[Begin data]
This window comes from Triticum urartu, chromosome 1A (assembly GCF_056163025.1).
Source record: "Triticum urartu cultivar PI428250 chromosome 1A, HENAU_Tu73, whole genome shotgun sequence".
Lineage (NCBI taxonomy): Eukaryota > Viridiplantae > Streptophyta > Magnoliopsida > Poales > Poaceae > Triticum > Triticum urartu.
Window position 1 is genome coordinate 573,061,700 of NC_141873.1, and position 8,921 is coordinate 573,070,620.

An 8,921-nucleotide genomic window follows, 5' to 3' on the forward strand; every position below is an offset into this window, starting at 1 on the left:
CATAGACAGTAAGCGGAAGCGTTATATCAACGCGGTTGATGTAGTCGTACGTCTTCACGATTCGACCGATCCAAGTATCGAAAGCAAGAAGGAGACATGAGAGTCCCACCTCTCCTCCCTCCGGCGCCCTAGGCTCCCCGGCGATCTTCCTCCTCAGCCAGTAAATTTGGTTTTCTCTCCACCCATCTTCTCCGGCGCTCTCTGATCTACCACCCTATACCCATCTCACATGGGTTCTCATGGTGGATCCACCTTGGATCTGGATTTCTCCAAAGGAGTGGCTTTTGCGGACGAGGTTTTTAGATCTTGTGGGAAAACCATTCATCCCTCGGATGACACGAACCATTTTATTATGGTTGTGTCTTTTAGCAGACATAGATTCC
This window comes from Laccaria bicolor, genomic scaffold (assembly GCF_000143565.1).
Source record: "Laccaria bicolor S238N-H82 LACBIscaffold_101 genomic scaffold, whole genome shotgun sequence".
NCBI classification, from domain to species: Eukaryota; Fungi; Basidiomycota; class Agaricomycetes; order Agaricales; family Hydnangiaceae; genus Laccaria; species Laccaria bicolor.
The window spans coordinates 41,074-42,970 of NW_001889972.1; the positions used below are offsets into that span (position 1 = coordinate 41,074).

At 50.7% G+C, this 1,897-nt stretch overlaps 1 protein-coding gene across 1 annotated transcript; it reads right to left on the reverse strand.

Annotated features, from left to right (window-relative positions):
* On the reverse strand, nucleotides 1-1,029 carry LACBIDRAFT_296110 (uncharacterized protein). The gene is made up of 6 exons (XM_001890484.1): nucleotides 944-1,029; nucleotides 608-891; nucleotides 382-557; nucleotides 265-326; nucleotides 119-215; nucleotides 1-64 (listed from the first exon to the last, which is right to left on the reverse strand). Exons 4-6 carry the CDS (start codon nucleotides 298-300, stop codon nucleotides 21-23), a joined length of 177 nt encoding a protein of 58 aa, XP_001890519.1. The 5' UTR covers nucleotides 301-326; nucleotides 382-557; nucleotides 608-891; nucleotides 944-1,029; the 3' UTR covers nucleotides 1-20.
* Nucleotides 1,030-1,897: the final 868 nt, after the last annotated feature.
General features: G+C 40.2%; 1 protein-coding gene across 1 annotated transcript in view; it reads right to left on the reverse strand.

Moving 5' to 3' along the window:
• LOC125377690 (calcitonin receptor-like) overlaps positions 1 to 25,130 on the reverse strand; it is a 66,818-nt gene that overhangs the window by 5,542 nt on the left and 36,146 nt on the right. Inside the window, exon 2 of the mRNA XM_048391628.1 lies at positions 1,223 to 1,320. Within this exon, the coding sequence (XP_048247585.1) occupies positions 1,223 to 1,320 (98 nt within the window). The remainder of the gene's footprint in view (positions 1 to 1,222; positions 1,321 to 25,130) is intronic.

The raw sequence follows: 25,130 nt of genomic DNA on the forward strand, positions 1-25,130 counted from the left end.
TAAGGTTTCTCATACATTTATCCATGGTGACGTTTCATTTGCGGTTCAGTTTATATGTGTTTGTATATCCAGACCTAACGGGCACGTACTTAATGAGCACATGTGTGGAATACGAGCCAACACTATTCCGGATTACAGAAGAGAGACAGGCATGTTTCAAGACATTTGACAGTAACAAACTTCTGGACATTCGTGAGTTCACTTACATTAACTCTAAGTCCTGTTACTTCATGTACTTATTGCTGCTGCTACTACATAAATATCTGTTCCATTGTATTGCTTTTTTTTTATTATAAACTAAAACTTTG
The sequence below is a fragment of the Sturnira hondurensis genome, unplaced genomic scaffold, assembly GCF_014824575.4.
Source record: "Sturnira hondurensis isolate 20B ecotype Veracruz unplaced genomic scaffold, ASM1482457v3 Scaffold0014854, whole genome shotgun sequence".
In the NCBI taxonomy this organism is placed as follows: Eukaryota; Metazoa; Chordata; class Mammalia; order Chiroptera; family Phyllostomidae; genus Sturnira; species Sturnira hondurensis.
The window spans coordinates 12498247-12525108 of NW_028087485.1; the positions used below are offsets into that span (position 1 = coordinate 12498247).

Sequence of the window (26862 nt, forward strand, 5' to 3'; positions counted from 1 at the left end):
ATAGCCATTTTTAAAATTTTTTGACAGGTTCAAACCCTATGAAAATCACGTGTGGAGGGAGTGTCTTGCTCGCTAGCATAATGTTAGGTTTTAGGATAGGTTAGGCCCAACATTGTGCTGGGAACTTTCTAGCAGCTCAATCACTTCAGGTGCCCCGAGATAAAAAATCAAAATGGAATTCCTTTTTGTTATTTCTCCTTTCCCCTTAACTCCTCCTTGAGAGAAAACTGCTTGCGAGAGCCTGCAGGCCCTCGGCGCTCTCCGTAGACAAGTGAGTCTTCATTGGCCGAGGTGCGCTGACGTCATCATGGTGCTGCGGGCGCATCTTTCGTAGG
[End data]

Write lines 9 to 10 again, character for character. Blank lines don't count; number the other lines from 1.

NCBI classification, from domain to species: Eukaryota; Fungi; Basidiomycota; class Agaricomycetes; order Agaricales; family Hydnangiaceae; genus Laccaria; species Laccaria bicolor.
The window spans coordinates 41,074-42,970 of NW_001889972.1; the positions used below are offsets into that span (position 1 = coordinate 41,074).